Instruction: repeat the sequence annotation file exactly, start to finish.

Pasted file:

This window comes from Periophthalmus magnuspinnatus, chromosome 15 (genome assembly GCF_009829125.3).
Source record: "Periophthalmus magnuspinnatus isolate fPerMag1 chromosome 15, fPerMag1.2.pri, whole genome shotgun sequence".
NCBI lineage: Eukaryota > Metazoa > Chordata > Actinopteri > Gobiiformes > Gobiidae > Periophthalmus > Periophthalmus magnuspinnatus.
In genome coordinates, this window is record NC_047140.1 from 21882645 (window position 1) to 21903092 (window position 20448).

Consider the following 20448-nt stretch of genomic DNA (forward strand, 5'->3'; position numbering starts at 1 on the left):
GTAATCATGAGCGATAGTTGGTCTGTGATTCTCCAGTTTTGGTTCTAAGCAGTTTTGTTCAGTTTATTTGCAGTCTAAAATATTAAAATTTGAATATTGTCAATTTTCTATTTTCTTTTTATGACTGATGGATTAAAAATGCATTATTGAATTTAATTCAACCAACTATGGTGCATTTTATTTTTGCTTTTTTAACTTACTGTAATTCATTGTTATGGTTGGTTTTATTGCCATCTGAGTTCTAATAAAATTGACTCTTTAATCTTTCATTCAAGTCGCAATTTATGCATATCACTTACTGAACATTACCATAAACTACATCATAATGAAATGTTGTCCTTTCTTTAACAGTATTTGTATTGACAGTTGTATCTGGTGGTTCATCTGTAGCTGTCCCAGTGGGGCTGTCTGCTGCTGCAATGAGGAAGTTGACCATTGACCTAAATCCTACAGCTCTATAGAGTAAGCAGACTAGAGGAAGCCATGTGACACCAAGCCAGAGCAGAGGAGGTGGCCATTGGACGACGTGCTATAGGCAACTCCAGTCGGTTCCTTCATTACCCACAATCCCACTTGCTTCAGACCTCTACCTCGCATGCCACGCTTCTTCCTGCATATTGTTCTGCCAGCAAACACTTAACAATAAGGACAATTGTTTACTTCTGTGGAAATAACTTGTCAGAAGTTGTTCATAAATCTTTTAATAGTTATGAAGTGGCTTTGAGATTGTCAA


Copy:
This window comes from Periophthalmus magnuspinnatus, chromosome 15 (genome assembly GCF_009829125.3).
Source record: "Periophthalmus magnuspinnatus isolate fPerMag1 chromosome 15, fPerMag1.2.pri, whole genome shotgun sequence".
NCBI lineage: Eukaryota > Metazoa > Chordata > Actinopteri > Gobiiformes > Gobiidae > Periophthalmus > Periophthalmus magnuspinnatus.
In genome coordinates, this window is record NC_047140.1 from 21882645 (window position 1) to 21903092 (window position 20448).

Consider the following 20448-nt stretch of genomic DNA (forward strand, 5'->3'; position numbering starts at 1 on the left):
GTAATCATGAGCGATAGTTGGTCTGTGATTCTCCAGTTTTGGTTCTAAGCAGTTTTGTTCAGTTTATTTGCAGTCTAAAATATTAAAATTTGAATATTGTCAATTTTCTATTTTCTTTTTATGACTGATGGATTAAAAATGCATTATTGAATTTAATTCAACCAACTATGGTGCATTTTATTTTTGCTTTTTTAACTTACTGTAATTCATTGTTATGGTTGGTTTTATTGCCATCTGAGTTCTAATAAAATTGACTCTTTAATCTTTCATTCAAGTCGCAATTTATGCATATCACTTACTGAACATTACCATAAACTACATCATAATGAAATGTTGTCCTTTCTTTAACAGTATTTGTATTGACAGTTGTATCTGGTGGTTCATCTGTAGCTGTCCCAGTGGGGCTGTCTGCTGCTGCAATGAGGAAGTTGACCATTGACCTAAATCCTACAGCTCTATAGAGTAAGCAGACTAGAGGAAGCCATGTGACACCAAGCCAGAGCAGAGGAGGTGGCCATTGGACGACGTGCTATAGGCAACTCCAGTCGGTTCCTTCATTACCCACAATCCCACTTGCTTCAGACCTCTACCTCGCATGCCACGCTTCTTCCTGCATATTGTTCTGCCAGCAAACACTTAACAATAAGGACAATTGTTTACTTCTGTGGAAATAACTTGTCAGAAGTTGTTCATAAATCTTTTAATAGTTATGAAGTGGCTTTGAGATTGTCAA